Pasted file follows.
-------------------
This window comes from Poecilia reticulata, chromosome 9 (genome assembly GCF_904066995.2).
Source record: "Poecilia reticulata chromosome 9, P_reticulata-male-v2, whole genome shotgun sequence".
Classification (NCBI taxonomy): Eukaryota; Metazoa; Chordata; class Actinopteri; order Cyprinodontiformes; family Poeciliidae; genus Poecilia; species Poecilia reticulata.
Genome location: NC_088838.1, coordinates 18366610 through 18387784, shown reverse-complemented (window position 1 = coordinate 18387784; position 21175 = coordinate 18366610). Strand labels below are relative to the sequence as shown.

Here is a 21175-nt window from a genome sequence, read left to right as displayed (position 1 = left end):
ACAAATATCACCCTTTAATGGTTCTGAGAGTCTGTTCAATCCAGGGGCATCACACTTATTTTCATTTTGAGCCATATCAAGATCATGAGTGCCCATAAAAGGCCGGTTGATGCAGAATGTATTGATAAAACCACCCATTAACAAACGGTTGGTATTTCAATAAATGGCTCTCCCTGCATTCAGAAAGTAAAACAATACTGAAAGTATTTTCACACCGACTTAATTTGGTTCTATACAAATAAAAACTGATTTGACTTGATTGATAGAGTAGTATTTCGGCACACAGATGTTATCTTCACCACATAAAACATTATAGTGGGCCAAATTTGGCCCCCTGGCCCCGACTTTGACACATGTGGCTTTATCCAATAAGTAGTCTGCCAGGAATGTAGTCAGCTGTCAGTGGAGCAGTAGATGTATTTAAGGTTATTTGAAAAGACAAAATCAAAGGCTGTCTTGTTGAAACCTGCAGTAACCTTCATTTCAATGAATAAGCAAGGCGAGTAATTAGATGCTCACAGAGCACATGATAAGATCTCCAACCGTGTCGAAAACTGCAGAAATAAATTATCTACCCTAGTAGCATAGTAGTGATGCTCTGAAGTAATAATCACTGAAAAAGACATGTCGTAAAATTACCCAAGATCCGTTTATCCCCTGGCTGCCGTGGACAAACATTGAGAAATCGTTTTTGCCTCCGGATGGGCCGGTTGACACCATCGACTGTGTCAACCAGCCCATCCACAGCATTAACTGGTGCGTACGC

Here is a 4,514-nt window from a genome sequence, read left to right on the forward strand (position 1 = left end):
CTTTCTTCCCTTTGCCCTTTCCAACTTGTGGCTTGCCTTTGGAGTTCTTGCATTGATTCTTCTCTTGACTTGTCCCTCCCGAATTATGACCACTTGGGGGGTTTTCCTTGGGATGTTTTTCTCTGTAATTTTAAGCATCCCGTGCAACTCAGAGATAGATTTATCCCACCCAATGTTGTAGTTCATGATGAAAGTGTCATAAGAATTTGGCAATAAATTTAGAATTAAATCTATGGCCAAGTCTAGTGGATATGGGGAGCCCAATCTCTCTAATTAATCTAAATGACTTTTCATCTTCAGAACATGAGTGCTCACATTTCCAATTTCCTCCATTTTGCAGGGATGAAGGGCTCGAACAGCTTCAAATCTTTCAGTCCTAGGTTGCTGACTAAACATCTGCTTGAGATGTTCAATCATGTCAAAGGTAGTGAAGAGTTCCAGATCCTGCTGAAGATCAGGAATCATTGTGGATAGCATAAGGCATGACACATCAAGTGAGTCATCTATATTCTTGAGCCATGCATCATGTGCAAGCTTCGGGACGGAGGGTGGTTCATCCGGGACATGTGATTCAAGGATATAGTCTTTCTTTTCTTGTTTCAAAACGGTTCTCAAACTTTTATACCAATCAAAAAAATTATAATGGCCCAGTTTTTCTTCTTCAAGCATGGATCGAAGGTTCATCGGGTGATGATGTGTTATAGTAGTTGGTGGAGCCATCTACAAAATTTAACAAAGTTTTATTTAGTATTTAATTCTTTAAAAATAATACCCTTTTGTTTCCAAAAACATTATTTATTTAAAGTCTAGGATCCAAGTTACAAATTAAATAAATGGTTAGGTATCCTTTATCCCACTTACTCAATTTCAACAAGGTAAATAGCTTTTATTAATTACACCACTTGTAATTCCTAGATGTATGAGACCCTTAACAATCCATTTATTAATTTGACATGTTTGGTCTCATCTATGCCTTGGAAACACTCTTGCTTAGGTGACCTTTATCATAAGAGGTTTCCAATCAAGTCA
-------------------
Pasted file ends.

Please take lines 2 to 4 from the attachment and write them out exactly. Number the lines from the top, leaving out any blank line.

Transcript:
Source record: "Poecilia reticulata chromosome 9, P_reticulata-male-v2, whole genome shotgun sequence".
Classification (NCBI taxonomy): Eukaryota; Metazoa; Chordata; class Actinopteri; order Cyprinodontiformes; family Poeciliidae; genus Poecilia; species Poecilia reticulata.
Genome location: NC_088838.1, coordinates 18366610 through 18387784, shown reverse-complemented (window position 1 = coordinate 18387784; position 21175 = coordinate 18366610). Strand labels below are relative to the sequence as shown.